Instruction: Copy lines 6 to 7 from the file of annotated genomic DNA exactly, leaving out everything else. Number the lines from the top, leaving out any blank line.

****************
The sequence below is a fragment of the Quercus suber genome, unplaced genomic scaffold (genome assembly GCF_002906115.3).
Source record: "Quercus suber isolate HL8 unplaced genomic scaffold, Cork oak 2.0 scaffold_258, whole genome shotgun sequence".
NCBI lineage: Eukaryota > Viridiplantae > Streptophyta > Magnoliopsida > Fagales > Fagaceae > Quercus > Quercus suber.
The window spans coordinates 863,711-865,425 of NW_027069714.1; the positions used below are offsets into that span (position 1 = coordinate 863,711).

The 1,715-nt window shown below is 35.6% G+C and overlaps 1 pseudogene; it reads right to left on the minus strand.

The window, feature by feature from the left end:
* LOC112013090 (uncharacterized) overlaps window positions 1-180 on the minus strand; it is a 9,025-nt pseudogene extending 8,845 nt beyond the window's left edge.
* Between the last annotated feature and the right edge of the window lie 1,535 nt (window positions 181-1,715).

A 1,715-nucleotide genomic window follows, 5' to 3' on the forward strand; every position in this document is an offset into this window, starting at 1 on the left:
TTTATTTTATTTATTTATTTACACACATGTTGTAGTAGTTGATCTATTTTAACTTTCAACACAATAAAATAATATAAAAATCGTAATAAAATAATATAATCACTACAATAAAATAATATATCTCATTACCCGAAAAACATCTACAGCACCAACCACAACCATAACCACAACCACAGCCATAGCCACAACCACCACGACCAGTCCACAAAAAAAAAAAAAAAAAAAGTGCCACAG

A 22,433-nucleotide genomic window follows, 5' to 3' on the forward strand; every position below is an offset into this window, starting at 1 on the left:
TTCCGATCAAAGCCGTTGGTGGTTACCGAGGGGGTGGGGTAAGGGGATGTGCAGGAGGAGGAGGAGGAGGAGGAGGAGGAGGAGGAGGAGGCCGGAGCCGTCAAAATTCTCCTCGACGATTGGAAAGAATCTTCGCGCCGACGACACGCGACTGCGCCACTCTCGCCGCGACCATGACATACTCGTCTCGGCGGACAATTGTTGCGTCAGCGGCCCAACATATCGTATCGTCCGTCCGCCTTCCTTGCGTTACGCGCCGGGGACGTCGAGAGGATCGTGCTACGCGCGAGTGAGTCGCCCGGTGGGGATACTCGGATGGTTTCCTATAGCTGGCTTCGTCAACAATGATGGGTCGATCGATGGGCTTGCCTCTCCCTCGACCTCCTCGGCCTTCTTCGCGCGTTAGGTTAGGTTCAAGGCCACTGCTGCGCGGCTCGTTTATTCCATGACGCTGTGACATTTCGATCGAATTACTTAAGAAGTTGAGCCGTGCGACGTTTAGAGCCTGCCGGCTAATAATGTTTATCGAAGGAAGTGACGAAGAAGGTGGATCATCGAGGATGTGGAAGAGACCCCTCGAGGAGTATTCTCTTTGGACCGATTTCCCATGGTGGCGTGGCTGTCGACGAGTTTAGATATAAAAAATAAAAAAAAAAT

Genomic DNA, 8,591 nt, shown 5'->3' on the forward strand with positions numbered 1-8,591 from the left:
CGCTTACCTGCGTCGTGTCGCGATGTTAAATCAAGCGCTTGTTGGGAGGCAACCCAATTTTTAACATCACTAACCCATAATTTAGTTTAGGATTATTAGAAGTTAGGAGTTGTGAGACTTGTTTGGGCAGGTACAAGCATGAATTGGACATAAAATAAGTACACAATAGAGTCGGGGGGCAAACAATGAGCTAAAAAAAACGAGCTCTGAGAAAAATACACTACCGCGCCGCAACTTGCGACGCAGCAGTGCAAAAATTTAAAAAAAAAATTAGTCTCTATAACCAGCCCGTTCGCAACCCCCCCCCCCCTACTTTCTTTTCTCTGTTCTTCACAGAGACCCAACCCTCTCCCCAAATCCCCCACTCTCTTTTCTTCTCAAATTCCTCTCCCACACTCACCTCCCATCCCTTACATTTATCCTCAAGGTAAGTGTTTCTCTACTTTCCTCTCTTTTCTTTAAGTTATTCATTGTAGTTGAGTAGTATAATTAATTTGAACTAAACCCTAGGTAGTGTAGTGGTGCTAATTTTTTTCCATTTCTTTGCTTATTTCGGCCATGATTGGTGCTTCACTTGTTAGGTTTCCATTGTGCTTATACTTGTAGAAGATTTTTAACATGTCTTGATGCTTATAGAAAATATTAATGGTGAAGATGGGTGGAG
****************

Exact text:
The window, feature by feature from the left end:
* LOC112013090 (uncharacterized) overlaps window positions 1-180 on the minus strand; it is a 9,025-nt pseudogene extending 8,845 nt beyond the window's left edge.